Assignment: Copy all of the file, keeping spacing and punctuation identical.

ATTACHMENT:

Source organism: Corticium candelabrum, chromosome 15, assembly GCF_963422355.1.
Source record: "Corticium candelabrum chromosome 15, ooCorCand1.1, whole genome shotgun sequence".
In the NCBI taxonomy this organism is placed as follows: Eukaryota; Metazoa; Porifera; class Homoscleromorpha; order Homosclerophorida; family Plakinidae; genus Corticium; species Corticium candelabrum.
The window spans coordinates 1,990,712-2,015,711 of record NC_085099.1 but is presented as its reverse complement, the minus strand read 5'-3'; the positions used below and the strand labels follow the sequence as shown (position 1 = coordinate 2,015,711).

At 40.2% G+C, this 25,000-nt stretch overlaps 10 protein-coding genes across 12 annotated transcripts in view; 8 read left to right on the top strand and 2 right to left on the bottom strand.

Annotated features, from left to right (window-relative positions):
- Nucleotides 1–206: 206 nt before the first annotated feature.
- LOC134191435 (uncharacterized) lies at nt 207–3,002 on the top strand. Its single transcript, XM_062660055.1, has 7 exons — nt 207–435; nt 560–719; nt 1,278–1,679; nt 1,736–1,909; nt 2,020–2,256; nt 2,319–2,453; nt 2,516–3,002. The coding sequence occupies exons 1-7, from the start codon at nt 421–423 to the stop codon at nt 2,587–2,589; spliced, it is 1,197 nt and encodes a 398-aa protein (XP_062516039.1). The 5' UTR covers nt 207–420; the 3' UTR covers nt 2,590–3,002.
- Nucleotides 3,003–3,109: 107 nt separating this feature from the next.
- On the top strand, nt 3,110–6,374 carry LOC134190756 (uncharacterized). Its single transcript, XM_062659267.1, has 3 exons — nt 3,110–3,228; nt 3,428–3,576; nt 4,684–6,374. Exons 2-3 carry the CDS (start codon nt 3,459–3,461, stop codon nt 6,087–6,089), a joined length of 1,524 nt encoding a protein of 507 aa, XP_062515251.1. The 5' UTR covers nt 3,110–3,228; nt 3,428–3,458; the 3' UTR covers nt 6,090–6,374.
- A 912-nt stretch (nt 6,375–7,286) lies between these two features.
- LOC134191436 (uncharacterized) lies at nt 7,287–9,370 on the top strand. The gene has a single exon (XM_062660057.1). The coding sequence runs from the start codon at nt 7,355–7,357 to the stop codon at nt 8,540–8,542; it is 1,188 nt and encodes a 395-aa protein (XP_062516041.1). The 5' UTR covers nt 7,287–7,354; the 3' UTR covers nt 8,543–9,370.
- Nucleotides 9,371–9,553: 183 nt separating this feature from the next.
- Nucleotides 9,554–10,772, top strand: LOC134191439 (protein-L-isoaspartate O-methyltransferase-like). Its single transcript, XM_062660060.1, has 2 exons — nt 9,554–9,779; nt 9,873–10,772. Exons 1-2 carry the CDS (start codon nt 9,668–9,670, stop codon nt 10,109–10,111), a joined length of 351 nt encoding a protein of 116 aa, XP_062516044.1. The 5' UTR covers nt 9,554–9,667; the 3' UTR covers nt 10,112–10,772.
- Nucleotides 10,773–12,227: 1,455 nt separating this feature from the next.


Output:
Source organism: Corticium candelabrum, chromosome 15, assembly GCF_963422355.1.
Source record: "Corticium candelabrum chromosome 15, ooCorCand1.1, whole genome shotgun sequence".
In the NCBI taxonomy this organism is placed as follows: Eukaryota; Metazoa; Porifera; class Homoscleromorpha; order Homosclerophorida; family Plakinidae; genus Corticium; species Corticium candelabrum.
The window spans coordinates 1,990,712-2,015,711 of record NC_085099.1 but is presented as its reverse complement, the minus strand read 5'-3'; the positions used below and the strand labels follow the sequence as shown (position 1 = coordinate 2,015,711).

At 40.2% G+C, this 25,000-nt stretch overlaps 10 protein-coding genes across 12 annotated transcripts in view; 8 read left to right on the top strand and 2 right to left on the bottom strand.

Annotated features, from left to right (window-relative positions):
- Nucleotides 1–206: 206 nt before the first annotated feature.
- LOC134191435 (uncharacterized) lies at nt 207–3,002 on the top strand. Its single transcript, XM_062660055.1, has 7 exons — nt 207–435; nt 560–719; nt 1,278–1,679; nt 1,736–1,909; nt 2,020–2,256; nt 2,319–2,453; nt 2,516–3,002. The coding sequence occupies exons 1-7, from the start codon at nt 421–423 to the stop codon at nt 2,587–2,589; spliced, it is 1,197 nt and encodes a 398-aa protein (XP_062516039.1). The 5' UTR covers nt 207–420; the 3' UTR covers nt 2,590–3,002.
- Nucleotides 3,003–3,109: 107 nt separating this feature from the next.
- On the top strand, nt 3,110–6,374 carry LOC134190756 (uncharacterized). Its single transcript, XM_062659267.1, has 3 exons — nt 3,110–3,228; nt 3,428–3,576; nt 4,684–6,374. Exons 2-3 carry the CDS (start codon nt 3,459–3,461, stop codon nt 6,087–6,089), a joined length of 1,524 nt encoding a protein of 507 aa, XP_062515251.1. The 5' UTR covers nt 3,110–3,228; nt 3,428–3,458; the 3' UTR covers nt 6,090–6,374.
- A 912-nt stretch (nt 6,375–7,286) lies between these two features.
- LOC134191436 (uncharacterized) lies at nt 7,287–9,370 on the top strand. The gene has a single exon (XM_062660057.1). The coding sequence runs from the start codon at nt 7,355–7,357 to the stop codon at nt 8,540–8,542; it is 1,188 nt and encodes a 395-aa protein (XP_062516041.1). The 5' UTR covers nt 7,287–7,354; the 3' UTR covers nt 8,543–9,370.
- Nucleotides 9,371–9,553: 183 nt separating this feature from the next.
- Nucleotides 9,554–10,772, top strand: LOC134191439 (protein-L-isoaspartate O-methyltransferase-like). Its single transcript, XM_062660060.1, has 2 exons — nt 9,554–9,779; nt 9,873–10,772. Exons 1-2 carry the CDS (start codon nt 9,668–9,670, stop codon nt 10,109–10,111), a joined length of 351 nt encoding a protein of 116 aa, XP_062516044.1. The 5' UTR covers nt 9,554–9,667; the 3' UTR covers nt 10,112–10,772.
- Nucleotides 10,773–12,227: 1,455 nt separating this feature from the next.